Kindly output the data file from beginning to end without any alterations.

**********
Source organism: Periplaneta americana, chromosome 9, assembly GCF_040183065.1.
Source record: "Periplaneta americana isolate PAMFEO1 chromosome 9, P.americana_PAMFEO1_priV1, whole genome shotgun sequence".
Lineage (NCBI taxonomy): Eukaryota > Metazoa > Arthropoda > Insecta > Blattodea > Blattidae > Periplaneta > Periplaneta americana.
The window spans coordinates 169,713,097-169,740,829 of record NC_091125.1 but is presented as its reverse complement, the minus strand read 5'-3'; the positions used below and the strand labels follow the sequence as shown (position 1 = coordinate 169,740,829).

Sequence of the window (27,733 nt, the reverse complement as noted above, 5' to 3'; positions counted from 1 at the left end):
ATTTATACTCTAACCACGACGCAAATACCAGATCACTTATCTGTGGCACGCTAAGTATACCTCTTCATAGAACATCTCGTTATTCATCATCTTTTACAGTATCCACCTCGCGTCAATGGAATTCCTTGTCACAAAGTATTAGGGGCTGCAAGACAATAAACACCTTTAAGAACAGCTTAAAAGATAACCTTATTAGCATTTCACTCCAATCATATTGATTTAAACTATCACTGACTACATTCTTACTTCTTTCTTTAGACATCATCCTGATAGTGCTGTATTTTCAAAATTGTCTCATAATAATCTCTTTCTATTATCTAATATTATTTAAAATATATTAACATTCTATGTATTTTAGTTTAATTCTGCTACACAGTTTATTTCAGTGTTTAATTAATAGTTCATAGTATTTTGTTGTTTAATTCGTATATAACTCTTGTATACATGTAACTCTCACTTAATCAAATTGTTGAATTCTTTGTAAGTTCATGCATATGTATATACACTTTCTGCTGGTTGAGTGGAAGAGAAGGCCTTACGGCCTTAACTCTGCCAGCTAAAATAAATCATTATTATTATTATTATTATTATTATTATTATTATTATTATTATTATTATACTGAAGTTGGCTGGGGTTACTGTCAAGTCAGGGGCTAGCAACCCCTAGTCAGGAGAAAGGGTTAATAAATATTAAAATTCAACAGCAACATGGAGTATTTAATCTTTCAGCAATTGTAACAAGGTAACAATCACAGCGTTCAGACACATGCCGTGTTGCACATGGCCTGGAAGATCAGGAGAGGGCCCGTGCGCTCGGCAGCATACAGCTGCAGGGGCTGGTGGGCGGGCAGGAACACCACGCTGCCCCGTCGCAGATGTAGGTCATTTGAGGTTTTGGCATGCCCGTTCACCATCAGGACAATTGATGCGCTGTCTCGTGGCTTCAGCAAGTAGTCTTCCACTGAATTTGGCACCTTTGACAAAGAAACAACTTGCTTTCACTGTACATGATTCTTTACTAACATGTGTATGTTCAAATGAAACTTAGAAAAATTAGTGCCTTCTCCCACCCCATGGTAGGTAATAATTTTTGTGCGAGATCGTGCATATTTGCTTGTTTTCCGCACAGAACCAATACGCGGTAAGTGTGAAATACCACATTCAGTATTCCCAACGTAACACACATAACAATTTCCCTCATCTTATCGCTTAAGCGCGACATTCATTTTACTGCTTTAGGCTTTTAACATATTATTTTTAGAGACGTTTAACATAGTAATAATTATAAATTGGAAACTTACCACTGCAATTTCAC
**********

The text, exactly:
Source organism: Periplaneta americana, chromosome 9, assembly GCF_040183065.1.
Source record: "Periplaneta americana isolate PAMFEO1 chromosome 9, P.americana_PAMFEO1_priV1, whole genome shotgun sequence".
Lineage (NCBI taxonomy): Eukaryota > Metazoa > Arthropoda > Insecta > Blattodea > Blattidae > Periplaneta > Periplaneta americana.
The window spans coordinates 169,713,097-169,740,829 of record NC_091125.1 but is presented as its reverse complement, the minus strand read 5'-3'; the positions used below and the strand labels follow the sequence as shown (position 1 = coordinate 169,740,829).

Sequence of the window (27,733 nt, the reverse complement as noted above, 5' to 3'; positions counted from 1 at the left end):
ATTTATACTCTAACCACGACGCAAATACCAGATCACTTATCTGTGGCACGCTAAGTATACCTCTTCATAGAACATCTCGTTATTCATCATCTTTTACAGTATCCACCTCGCGTCAATGGAATTCCTTGTCACAAAGTATTAGGGGCTGCAAGACAATAAACACCTTTAAGAACAGCTTAAAAGATAACCTTATTAGCATTTCACTCCAATCATATTGATTTAAACTATCACTGACTACATTCTTACTTCTTTCTTTAGACATCATCCTGATAGTGCTGTATTTTCAAAATTGTCTCATAATAATCTCTTTCTATTATCTAATATTATTTAAAATATATTAACATTCTATGTATTTTAGTTTAATTCTGCTACACAGTTTATTTCAGTGTTTAATTAATAGTTCATAGTATTTTGTTGTTTAATTCGTATATAACTCTTGTATACATGTAACTCTCACTTAATCAAATTGTTGAATTCTTTGTAAGTTCATGCATATGTATATACACTTTCTGCTGGTTGAGTGGAAGAGAAGGCCTTACGGCCTTAACTCTGCCAGCTAAAATAAATCATTATTATTATTATTATTATTATTATTATTATTATTATTATTATTATTATACTGAAGTTGGCTGGGGTTACTGTCAAGTCAGGGGCTAGCAACCCCTAGTCAGGAGAAAGGGTTAATAAATATTAAAATTCAACAGCAACATGGAGTATTTAATCTTTCAGCAATTGTAACAAGGTAACAATCACAGCGTTCAGACACATGCCGTGTTGCACATGGCCTGGAAGATCAGGAGAGGGCCCGTGCGCTCGGCAGCATACAGCTGCAGGGGCTGGTGGGCGGGCAGGAACACCACGCTGCCCCGTCGCAGATGTAGGTCATTTGAGGTTTTGGCATGCCCGTTCACCATCAGGACAATTGATGCGCTGTCTCGTGGCTTCAGCAAGTAGTCTTCCACTGAATTTGGCACCTTTGACAAAGAAACAACTTGCTTTCACTGTACATGATTCTTTACTAACATGTGTATGTTCAAATGAAACTTAGAAAAATTAGTGCCTTCTCCCACCCCATGGTAGGTAATAATTTTTGTGCGAGATCGTGCATATTTGCTTGTTTTCCGCACAGAACCAATACGCGGTAAGTGTGAAATACCACATTCAGTATTCCCAACGTAACACACATAACAATTTCCCTCATCTTATCGCTTAAGCGCGACATTCATTTTACTGCTTTAGGCTTTTAACATATTATTTTTAGAGACGTTTAACATAGTAATAATTATAAATTGGAAACTTACCACTGCAATTTCAC